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Businessman embroiled in Sooke Harbour House legal battles to be deported

A deportation order was issued Jan. 18 for Timothy Craig Durkin because of his involvement with a U.S. Ponzi scheme.
Sooke Harbour House prior to renovations. VIA SOOKE HARBOUR HOUSE

A Sooke businessman embroiled in legal battles over ownership of Sooke Harbour House hotel has been ordered deported from Canada as a result of his involvement with a Ponzi scheme that ran from 2009 to 2013 and involved millions of dollars in the U.S.

Timothy Craig Durkin is a U.K. citizen and a permanent resident of Canada.

The deportation order was issued Jan. 18. A deportation order issued for organized criminality, as in the Durkin case, cannot be appealed to the appeal division of the Immigration and Refugee Board of Canada. Decisions, however, can be challenged through an application for leave and a judicial review at the Federal Court.

It's not yet clear if such a challenge has been launched. 

Neither Durkin nor his lawyer could be reached Wednesday.

An email from an official at Immigration, Refugees and Canadian Citizenship Canada said on Wednesday they could not comment on specific cases without consent due to privacy legislation.

Durkin has been involved in legal battles in the capital region due to a failed share-purchase agreement for the Sooke Harbour House hotel.

He was a director of companies related to the hotel that were ordered in 2020 to pay $4 million to Frederique and Sinclair Philip, who owned the hotel. Frederique Philip said this week that no money has been received.

On Tuesday, the B.C. Securities Commission announced Durkin had defrauded a would-be immigrant from China of $1 million by lying about ownership of the hotel. A decision on potential sanctions is scheduled for March 6.

Last week’s deportation decision by adjudicator Trent Cook of the Immigration and Refugee Board follows an admissibility hearing in December 2020 between representatives of Public Safety Canada and Durkin.

“I find that there are reasonable grounds to believe that Mr. Durkin was wilfully committing criminal offences on behalf of a group that meets the definition of a criminal organization,” wrote Cook, who decided Durkin was inadmissible to Canada and issued the deportation order.

Durkin had been deemed inadmissible to Canada due to his alleged involvement with a group of individuals who collaborated to carry out a pattern of investment fraud similar to a traditional Ponzi scheme.

A Ponzi scheme is a fraudulent investing scheme where funds go to earlier investors from money contributed by later investors. Money is typically not raised through legitimate investments.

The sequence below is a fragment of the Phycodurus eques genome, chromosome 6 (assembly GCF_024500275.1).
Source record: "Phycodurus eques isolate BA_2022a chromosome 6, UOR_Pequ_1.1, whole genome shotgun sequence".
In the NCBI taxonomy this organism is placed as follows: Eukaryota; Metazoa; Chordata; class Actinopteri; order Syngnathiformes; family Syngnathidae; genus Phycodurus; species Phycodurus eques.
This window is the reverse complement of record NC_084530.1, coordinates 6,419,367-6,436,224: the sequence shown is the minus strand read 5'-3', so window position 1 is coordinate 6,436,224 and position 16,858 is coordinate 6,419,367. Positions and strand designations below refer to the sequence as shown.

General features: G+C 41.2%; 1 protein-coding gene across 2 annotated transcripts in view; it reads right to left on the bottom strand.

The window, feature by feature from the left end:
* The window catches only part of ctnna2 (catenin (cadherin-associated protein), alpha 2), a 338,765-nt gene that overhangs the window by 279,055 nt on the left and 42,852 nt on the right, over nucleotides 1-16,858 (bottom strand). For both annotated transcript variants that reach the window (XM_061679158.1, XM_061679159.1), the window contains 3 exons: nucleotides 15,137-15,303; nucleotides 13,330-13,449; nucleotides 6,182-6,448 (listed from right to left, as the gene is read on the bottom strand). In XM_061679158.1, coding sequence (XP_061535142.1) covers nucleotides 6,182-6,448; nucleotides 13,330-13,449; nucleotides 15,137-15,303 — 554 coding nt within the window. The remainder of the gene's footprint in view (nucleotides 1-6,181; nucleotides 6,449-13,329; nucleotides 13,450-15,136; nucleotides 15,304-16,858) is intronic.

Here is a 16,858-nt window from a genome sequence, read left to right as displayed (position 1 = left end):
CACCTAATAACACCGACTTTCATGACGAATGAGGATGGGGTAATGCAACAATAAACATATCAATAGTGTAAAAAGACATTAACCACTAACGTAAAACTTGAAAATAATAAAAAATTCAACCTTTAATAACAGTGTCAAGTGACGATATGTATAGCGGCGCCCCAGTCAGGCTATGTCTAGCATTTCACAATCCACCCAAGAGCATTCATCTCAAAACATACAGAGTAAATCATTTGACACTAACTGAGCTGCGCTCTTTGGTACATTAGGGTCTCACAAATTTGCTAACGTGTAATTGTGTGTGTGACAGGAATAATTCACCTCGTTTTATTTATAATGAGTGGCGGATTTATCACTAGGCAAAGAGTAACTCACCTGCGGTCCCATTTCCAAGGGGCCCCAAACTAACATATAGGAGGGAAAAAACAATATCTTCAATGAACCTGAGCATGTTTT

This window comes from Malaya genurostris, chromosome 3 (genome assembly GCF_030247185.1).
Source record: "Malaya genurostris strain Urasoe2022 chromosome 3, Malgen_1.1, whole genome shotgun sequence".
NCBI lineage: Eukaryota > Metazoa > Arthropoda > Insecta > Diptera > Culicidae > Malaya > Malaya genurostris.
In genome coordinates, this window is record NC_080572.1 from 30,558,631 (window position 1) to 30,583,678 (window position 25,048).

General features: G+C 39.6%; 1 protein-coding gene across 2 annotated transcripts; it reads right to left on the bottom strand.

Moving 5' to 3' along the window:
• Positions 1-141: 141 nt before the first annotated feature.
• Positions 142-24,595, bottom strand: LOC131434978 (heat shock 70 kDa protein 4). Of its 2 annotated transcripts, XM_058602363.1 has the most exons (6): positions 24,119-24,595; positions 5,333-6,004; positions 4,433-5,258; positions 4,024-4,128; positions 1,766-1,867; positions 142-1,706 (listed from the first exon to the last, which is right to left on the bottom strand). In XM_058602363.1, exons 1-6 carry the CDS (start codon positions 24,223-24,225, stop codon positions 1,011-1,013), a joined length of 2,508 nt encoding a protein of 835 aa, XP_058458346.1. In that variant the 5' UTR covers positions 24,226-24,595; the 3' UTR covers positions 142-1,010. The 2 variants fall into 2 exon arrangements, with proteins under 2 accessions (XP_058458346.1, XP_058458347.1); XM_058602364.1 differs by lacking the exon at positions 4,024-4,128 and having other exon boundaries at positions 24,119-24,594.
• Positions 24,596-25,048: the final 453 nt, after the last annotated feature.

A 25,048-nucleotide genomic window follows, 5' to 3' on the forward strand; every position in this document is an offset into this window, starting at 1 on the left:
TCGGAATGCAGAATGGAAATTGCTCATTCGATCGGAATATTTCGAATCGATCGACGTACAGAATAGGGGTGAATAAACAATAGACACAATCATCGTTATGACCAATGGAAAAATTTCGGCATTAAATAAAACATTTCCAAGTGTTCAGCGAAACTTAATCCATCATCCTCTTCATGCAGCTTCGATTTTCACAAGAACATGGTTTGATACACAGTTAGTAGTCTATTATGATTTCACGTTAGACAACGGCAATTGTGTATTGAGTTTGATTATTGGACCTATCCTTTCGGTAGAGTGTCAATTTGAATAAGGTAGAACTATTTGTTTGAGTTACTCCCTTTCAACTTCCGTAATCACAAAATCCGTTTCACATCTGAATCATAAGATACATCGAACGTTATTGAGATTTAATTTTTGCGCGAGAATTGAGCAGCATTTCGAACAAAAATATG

The alleged activities would be considered fraud over $5,000 in Canada, where punishment can bring a maximum of 14 years in jail, the decision said.

In the aftermath of the Ponzi scheme, criminal indictments were issued in the U.S. against Durkin and three others. The three others were each sentenced to 60 months in prison.

A U.S. Appeals case said that Durkin had been charged with 20 criminal counts but had fled the country.

Durkin told the immigration hearing in Canada that he and his company were unsuspecting pawns in the scam carried out by the others, but Cook said he did not find Durkin credible.

Durkin acquired his permanent resident status in Canada in 1952 in Quebec, Cook said.

The issue of Durkin’s status in Canada arose during his admissibility hearing in December 2020, where it was revealed that Durkin had made a citizenship application 11 months earlier.

Immigration, Refugees and Citizenship Canada suspended Durkin’s citizenship application, pending the results of the admissibility proceeding.

In February last year, the U.S. Department of Justice in Alabama dismissed all criminal counts against Durkin, citing a jurisdictional issue, lack of witnesses and only a 50-50 prospect of winning the case.

Cook wrote that he is not concluding that Durkin is a member of the group that carried out the Ponzi scheme, but that Durkin “consistently contributed to the modus operandi of the scheme through his ongoing relationship” with one of men and the preparation of false financial statements which fostered the fraud and allowed it to expand.

Durkin may not have started the scheme or been as active as others in recruiting investors, but he was a “hearty participant whose role was critical to the scheme’s success,” Cook said.

“Mr. Durkin performed a vital role for a criminal organization perpetrating a Ponzi scheme. While he may not have orchestrated the operation or recruited investors, Mr. Durkin and Westover (his company) were integral to the operation’s success through the production and distribution of false investment returns intended to maintain current investors and assist in the inducement of future investors.”

Cook said it is probable that Durkin either knew about the scheme or was wilfully blind to its existence.

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